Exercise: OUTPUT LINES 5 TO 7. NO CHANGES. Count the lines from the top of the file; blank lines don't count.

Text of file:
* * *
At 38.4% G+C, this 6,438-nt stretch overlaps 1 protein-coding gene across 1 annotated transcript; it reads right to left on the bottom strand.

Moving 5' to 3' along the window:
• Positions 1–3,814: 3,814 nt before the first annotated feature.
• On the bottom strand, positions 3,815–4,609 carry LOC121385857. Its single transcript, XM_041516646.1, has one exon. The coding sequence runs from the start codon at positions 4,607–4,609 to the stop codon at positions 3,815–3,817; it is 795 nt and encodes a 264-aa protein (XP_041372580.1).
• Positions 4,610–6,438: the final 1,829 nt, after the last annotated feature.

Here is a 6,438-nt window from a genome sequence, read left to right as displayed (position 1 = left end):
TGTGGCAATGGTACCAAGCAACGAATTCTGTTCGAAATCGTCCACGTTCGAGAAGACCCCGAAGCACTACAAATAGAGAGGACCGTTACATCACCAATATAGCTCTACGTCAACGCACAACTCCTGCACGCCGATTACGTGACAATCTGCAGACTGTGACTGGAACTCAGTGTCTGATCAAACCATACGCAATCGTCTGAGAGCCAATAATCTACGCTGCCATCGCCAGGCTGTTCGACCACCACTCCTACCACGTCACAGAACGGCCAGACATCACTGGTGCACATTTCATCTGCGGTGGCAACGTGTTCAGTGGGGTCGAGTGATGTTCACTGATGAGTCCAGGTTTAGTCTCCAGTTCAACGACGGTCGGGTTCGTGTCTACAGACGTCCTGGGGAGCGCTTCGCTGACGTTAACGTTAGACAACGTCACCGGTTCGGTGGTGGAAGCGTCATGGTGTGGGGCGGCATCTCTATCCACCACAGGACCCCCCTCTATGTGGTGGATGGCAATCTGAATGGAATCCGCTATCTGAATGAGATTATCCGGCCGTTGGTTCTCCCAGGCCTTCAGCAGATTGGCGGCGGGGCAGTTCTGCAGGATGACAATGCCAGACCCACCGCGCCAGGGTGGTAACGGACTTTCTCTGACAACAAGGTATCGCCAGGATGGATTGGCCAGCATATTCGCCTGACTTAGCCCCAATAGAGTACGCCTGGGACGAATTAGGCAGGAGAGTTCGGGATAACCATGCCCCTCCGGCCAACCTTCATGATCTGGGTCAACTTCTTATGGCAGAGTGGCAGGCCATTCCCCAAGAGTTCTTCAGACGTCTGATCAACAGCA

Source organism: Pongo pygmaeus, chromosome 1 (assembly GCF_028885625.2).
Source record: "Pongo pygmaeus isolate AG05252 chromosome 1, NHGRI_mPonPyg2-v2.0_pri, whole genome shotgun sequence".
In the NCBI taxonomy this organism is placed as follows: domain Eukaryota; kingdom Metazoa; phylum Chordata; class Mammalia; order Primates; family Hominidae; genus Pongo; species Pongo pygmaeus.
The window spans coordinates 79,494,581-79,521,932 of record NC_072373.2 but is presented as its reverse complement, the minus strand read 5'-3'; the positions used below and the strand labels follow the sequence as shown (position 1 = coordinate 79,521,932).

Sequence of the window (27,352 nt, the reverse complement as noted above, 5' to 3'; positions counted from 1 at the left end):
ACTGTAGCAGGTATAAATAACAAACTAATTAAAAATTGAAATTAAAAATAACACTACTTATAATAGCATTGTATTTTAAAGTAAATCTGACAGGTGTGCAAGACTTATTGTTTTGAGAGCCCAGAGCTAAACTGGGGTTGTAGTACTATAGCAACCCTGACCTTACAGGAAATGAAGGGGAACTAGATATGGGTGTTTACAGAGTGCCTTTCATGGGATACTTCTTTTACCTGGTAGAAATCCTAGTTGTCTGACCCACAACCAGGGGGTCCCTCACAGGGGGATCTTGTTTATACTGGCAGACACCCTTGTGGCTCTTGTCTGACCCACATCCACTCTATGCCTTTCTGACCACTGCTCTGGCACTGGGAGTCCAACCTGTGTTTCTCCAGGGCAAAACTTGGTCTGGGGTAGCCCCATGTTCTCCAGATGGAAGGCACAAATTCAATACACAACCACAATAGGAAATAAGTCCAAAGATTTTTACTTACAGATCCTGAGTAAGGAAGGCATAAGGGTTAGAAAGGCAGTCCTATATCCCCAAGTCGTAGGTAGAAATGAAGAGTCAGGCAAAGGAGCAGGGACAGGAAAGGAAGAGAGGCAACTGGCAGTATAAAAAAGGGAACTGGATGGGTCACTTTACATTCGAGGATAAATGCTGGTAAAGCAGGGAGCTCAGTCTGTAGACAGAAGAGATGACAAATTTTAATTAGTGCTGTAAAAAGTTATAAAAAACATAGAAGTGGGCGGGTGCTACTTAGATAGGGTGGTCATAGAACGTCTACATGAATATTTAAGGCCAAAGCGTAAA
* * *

• Positions 4,610–6,438: the final 1,829 nt, after the last annotated feature.

Here is a 6,438-nt window from a genome sequence, read left to right as displayed (position 1 = left end):
TGTGGCAATGGTACCAAGCAACGAATTCTGTTCGAAATCGTCCACGTTCGAGAAGACCCCGAAGCACTACAAATAGAGAGGACCGTTACATCACCAATATAGCTCTACGTCAACGCACAACTCCTGCACGCCGATTACGTGACAATCTGCAGACTGTGACTGGAACTCAGTGTCTGATCAAACCATACGCAATCGTCTGAGAGCCAATAATCTACGCTGCCATCGCCAGGCTGTTCGACCACCACTCCTACCACGTCACAGAACGGCCAGACATCACTGGTGCACATTTCATCTGCGGTGGCAACGTGTTCAGTGGGGTCGAGTGATGTTCACTGATGAGTCCAGGTTTAGTCTCCAGTTCAACGACGGTCGGGTTCGTGTCTACAGACGTCCTGGGGAGCGCTTCGCTGACGTTAACGTTAGACAACGTCACCGGTTCGGTGGTGGAAGCGTCATGGTGTGGGGCGGCATCTCTATCCACCACAGGACCCCCCTCTATGTGGTGGATGGCAATCTGAATGGAATCCGCTATCTGAATGAGATTATCCGGCCGTTGGTTCTCCCAGGCCTTCAGCAGATTGGCGGCGGGGCAGTTCTGCAGGATGACAATGCCAGACCCACCGCGCCAGGGTGGTAACGGACTTTCTCTGACAACAAGGTATCGCCAGGATGGATTGGCCAGCATATTCGCCTGACTTAGCCCCAATAGAGTACGCCTGGGACGAATTAGGCAGGAGAGTTCGGGATAACCATGCCCCTCCGGCCAACCTTCATGATCTGGGTCAACTTCTTATGGCAGAGTGGCAGGCCATTCCCCAAGAGTTCTTCAGACGTCTGATCAACAGCA